Instagram: A Blessing or a Curse? You decide

3 mn read

You wake up, reach for your phone, and open Instagram. Insta-feed begins with delectable photos of cupcakes, clouds, and puppies, and find yourself mesmerized by these images, softening your eye wrinkles and feeling warm all over. That’s the power of Instagram—saying more than words ever could.

Typically, Instagram is the most popular photo-sharing app in the world. It may have taken off in 2010, but its roots are still grounded in its founders’ love for photography. And when you scroll through the app’s feed, it’s hard to deny that there is something sinister about it. The colors are washed out, and the images are so over-filtered they look unreal. But how much damage can scrolling through another influencer’s life cause to our mental health?

Instagram has done its own internal research. They know how harmful it is for young people. Yet, they actively promote Instagram to teens and pre-teens without disclosing the dangers or offering any way to protect them. 

This comes after Facebook’s Whistleblower Frances Haugen revelation on how the app could be harmful to its users.  

Instagram gives us an unlimited source of happiness, while it takes away precious time we need to spend on things that really matter to us. I have a friend who loves to take photos of her food but never makes it to the table long enough to eat her homemade hamburgers. Another friend is always taking selfies in the mirror without remembering how good she really looks for just being herself. We strive to get that perfect picture or video to be liked or followed by another person but forget that it’s just a part of life.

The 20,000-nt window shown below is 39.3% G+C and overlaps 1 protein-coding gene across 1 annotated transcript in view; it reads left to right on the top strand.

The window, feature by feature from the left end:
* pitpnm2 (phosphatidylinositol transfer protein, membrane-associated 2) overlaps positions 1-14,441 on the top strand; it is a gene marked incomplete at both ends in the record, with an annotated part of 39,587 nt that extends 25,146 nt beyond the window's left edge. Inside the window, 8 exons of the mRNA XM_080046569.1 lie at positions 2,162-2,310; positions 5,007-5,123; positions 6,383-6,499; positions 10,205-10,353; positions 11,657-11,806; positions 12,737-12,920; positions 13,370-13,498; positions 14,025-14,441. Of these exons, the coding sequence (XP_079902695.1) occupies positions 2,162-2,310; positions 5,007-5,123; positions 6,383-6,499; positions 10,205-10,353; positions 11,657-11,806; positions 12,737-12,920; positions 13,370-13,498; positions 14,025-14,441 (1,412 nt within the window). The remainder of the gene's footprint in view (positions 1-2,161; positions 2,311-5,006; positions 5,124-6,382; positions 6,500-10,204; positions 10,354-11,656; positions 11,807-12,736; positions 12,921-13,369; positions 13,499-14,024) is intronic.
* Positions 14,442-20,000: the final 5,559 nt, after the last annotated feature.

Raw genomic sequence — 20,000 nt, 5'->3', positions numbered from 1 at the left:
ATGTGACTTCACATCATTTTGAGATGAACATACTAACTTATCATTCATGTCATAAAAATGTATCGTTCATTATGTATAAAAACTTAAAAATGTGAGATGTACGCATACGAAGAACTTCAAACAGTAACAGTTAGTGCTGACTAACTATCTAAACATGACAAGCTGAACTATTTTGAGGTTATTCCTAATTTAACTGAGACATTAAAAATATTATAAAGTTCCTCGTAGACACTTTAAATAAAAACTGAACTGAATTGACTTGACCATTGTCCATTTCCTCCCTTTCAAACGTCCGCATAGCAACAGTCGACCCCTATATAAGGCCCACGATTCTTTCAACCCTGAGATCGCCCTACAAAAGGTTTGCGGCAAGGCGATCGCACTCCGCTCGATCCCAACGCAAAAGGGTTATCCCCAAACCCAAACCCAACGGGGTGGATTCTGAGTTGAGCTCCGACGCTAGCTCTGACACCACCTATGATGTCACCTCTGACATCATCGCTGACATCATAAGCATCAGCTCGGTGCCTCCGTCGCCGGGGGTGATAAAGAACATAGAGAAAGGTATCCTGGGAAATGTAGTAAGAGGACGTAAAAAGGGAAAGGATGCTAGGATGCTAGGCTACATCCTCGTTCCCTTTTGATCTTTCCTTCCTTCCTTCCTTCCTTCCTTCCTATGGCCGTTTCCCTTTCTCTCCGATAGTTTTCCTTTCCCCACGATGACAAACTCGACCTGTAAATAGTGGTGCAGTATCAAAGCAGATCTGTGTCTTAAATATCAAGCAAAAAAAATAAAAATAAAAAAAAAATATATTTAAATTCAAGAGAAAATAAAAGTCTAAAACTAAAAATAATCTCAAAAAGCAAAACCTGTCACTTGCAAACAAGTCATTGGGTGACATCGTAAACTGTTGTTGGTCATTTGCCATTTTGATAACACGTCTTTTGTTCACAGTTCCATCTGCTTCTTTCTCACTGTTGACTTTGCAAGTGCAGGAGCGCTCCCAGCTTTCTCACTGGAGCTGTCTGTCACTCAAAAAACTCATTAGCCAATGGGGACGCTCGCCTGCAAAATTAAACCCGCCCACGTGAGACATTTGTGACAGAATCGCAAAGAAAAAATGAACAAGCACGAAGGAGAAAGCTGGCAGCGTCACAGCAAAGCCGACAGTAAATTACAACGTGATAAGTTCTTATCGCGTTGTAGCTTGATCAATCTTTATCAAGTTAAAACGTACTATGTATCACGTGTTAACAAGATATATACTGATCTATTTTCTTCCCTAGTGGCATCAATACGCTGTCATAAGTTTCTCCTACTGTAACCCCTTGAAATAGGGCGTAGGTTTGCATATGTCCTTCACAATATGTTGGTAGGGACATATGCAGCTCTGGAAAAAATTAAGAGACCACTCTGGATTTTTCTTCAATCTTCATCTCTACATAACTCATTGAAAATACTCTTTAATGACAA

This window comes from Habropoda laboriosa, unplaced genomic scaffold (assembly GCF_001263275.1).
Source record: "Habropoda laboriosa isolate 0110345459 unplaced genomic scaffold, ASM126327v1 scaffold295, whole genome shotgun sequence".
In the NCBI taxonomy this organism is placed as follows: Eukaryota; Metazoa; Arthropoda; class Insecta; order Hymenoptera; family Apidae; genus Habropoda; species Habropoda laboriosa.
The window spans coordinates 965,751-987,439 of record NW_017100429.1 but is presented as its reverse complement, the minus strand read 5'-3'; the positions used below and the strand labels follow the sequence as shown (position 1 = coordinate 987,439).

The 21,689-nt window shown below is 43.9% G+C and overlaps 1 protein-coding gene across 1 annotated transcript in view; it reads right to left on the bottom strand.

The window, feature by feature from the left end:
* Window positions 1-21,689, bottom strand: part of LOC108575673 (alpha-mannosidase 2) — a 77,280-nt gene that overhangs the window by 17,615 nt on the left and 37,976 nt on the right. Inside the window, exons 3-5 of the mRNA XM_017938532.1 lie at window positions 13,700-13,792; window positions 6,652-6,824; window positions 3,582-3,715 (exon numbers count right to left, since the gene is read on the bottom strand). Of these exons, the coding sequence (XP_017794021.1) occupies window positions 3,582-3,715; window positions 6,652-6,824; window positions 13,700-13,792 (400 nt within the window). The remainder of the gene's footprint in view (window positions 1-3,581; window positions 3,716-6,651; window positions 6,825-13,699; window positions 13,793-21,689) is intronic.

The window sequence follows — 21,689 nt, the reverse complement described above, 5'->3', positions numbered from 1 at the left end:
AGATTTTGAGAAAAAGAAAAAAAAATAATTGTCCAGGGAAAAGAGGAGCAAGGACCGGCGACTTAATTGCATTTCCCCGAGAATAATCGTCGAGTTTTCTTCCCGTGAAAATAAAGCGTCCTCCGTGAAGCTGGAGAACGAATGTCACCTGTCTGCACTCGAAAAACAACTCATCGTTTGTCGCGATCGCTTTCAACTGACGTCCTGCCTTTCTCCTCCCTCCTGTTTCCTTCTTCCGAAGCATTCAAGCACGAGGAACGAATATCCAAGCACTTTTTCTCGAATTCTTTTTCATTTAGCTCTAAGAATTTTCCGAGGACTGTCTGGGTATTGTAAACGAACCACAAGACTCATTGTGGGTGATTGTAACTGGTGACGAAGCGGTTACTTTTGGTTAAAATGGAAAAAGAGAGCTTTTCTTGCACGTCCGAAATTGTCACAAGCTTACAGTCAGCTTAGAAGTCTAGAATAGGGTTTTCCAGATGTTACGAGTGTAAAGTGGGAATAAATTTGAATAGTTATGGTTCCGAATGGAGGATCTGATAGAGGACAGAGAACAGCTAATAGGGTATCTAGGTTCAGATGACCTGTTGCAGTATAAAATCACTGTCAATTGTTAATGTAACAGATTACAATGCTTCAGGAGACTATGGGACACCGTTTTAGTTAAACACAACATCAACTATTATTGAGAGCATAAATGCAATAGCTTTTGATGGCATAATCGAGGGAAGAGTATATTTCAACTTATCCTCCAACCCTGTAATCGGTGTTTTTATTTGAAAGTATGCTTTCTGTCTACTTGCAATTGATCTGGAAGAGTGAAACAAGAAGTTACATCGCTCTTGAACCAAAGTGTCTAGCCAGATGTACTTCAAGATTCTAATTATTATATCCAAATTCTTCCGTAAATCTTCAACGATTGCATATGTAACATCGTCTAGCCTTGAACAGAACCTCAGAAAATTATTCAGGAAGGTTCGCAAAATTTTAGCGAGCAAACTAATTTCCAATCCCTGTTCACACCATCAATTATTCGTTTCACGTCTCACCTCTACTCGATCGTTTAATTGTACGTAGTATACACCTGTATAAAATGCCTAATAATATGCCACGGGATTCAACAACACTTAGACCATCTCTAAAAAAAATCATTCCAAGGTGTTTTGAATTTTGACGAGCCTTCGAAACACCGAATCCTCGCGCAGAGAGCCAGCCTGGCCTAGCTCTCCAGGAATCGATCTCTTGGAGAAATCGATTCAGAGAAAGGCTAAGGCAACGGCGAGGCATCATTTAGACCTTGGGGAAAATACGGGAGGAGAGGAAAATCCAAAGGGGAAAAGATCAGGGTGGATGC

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Building Community

If you were in the most isolated village in the world, having Instagram would be a blessing. But the world is not like that. The world is connected. Instagram is just one more connection, one more way to connect with other people.

Instagram is a blessing because it connects us with people we would never otherwise meet. Amazon, for example, knows what you want, and it delivers it.

Instagram connects us to people we would never otherwise meet. Some people use it to find love, some to find friends, some to find new hobbies. Is it possible to know in advance what Instagram will connect you to?

But Instagram is a curse as well. Instagram connects us to people we would never otherwise meet, but it also connects us with people we wouldn’t otherwise meet. Most of the time, who you connect with on Instagram is of no interest to you. But there are some people, a couple of dozen in every large city, who you totally ignore, but whose pictures keep showing up in your feed.

For some people, Instagram is a force for social change. A few years back, the Arab Spring started as a wave of photographs posted on Facebook.

Body Image